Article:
When you think of summer days spent by the beach, at a camping site, watching the football game, or just de-stressing after a long day or work, there’s one thing that you’ll find in the picture for all: a nice cold, refreshing pale ale.
Because pale ale is the all-American go-to drink.
It is the perfect hoppy pick-me-up to accompany any occasion and make it that much better.
So, to help you out this summer we’ve compiled a list of the best pale ales (and then some).
You’re not doing summer right, if you’re not tasting these beers out.
ABV = Alcohol by Volume.
IBU = International Bitter Units (pale ales usually range 50 and above for this).
Though the terms are often used interchangeably, ale is merely a type of beer. Because it is brewed using a warm fermentation technique, ale is a sweeter and usually more fruity breed of beer.
Pale Ale, is among the more bitter types of ale. It is made with a lighter colored malt, hence the pale coloring. It is also the oldest beer in existence, and the beer that started the great brewing scene in America.
Three Floyds Zombie Dust
ABV 6.2% IBU 50
Bringing you into the world of the undead, Zombie Dust by Three Floyds Brewing Co. is a refreshing citrus pale ale with average bitterness and high alcohol content. It’s taste is reminiscent of the original Sierra Nevada Pale, but with funky bottle art (the bottle concept was actually created by comic artists).
Hill Farmstead Citra Single Hop Pale Ale
Exhilarating and crisp, this pale ale is made entirely of American Pacific Northwest Citra hops. It hits you first with hints of citrus and floral, and leaves you with a grassy aftertaste.
Toppling Goliath Seudo Sue
ABV 6.2% IBU 50
Actually named after the biggest T-rex fossil ever discovered, Seudo Sue by Toppling Goliath Brewing Company is flavorful and juicy. The drink is full of evergreen and grapefruit aromas, accompanied with a lovely mango taste. It is a must try for anyone who loves a good IPA brew.
Half Acre Daisy Cutter
Daisy Cutter by Half Acre Beer Company is full of fragrant hops and, you guessed it, flowery scents. It has a gentle bitterness to the tongue and is more than easy to drink. This pale ale has a special place amongst the natural tasting beers.
Though it may be the all-American alcohol, pale ale was being brewed in England way before America got into it.
Considering the years of experience they’ve got under their belts, the English make a pretty mean pale ale as well. Let’s take a look.
Timothy Taylor Landlord
Winning more brewing awards than any other beer, Landlord by Timothy Taylor’s Championship Beers is a smooth golden pale ale you simply cannot go without. It’s got the perfect balance of malts and hops, and the ABV is great for a couple drinks to liven the night.
Hop Back Summer Lightning
With a hoppy aroma and acute bitterness, Summer Lightning by Hop Back Brewery is an absolute summer necessity. It is as refreshing as it is dry. If you’re looking for a light, bright pale ale this summer, this one’s for you.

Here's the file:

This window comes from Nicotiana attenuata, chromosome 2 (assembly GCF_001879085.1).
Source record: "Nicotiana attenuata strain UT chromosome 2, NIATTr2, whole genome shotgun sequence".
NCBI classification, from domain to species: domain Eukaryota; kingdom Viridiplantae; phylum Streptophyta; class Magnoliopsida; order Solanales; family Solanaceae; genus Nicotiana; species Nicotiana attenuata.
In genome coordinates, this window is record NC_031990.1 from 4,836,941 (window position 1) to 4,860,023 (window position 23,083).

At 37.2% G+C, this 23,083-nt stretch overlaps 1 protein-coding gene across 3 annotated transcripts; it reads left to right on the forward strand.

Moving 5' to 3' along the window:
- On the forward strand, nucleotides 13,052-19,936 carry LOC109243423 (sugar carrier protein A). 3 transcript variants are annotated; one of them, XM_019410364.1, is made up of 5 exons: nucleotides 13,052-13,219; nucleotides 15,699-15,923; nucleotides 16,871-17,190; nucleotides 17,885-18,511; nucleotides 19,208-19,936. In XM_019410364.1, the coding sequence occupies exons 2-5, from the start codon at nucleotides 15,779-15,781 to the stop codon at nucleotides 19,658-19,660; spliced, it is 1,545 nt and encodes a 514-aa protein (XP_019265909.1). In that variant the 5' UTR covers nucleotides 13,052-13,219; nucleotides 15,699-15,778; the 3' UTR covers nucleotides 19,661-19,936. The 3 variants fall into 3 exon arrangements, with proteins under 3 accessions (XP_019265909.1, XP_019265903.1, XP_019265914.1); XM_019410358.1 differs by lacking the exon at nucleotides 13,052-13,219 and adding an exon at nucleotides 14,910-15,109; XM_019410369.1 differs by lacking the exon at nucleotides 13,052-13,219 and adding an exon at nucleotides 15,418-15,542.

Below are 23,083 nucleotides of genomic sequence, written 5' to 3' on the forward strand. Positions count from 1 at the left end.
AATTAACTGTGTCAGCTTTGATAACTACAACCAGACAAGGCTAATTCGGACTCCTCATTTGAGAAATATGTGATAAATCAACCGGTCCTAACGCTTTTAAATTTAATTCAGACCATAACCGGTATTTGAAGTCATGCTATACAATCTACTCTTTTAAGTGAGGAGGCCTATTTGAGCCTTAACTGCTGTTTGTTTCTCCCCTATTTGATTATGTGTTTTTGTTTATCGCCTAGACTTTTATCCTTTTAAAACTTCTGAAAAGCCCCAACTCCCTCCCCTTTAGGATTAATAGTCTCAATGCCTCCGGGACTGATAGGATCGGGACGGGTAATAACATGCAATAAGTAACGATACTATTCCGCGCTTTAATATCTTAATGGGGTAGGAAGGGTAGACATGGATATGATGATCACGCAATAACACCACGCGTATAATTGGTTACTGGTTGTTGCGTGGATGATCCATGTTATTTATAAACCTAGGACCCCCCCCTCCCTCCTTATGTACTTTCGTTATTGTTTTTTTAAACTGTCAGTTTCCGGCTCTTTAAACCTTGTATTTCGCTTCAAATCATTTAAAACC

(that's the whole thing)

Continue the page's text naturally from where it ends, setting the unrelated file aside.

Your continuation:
Oakham Bishop’s Farewell
Bishop’s Farewell by Oakham’s Ales has a sweet, rich taste you’ll never forget. Smooth and buttery, with fair amounts of carbonation, this ale is lovely for any summer afternoon.
La Cumbre Pyramid Rock Pale Ale
ABV 5.8% 55 IBU
A lingering caramel sweetness, Pyramid Rock Pale Ale by La Cumbre Brewing Co. has you running for more. Made from English Crystal malts, this pale ale is full of earthy undertones and citrus notes.
Cairngorm Trade Winds
Trade Winds by The Cairngorm Brewing Company brings together elderberry and Perle hops for a fresh masterpiece. The ale is pure and simple, with a high concentration of wheat. Trade Winds has a raw and earthy taste to it, yet sweet enough to make every sip a pleasant experience.
If you don’t know already (or know but aren’t quite sure), hops are the pretty green flower at the ends of the female hop plant. They contain alpha acids, beta acids, essential oils, and flavonoids.
Hops are made in all different regions, each greatly affecting the hop in flavor and bitterness. Germany and the United States produce the most hops, followed by China and the Czech Republic.
In the end, the best hops for your pale ale really depends on your own palette. However, if you’re brewing your own pale ale, the thing that makes all the difference when it comes to hops is the ratio of IBU to FG (final gravity), a measurement that is weighed and evaluated during the fermentation process of the beer.
Every beer lover knows that the glass really matters. Different shaped glasses allow the varying types of beers to breathe and carbonate distinctly.
So, to get the richest flavors from your pale ale, you’ve got to use the right glass.
The shaker pint glass is just a simple glass whose sides flare to the top. It is the classic glass you see at every bar and brewery. The shaker pint generally holds about 16 oz (although the English version holds 20 oz). If you’re not looking to spend a lot, this is a great cheap glass option, and the one you should consider.
If you’re going for a cup with a little more character, the Stein glass is the one for you. It’s huge size makes it a perfect match for low alcohol pale ales, i.e when you want to drink a lot and want your cup to hold a lot. These giant glasses are fun to buy themed, personalized, or in a set.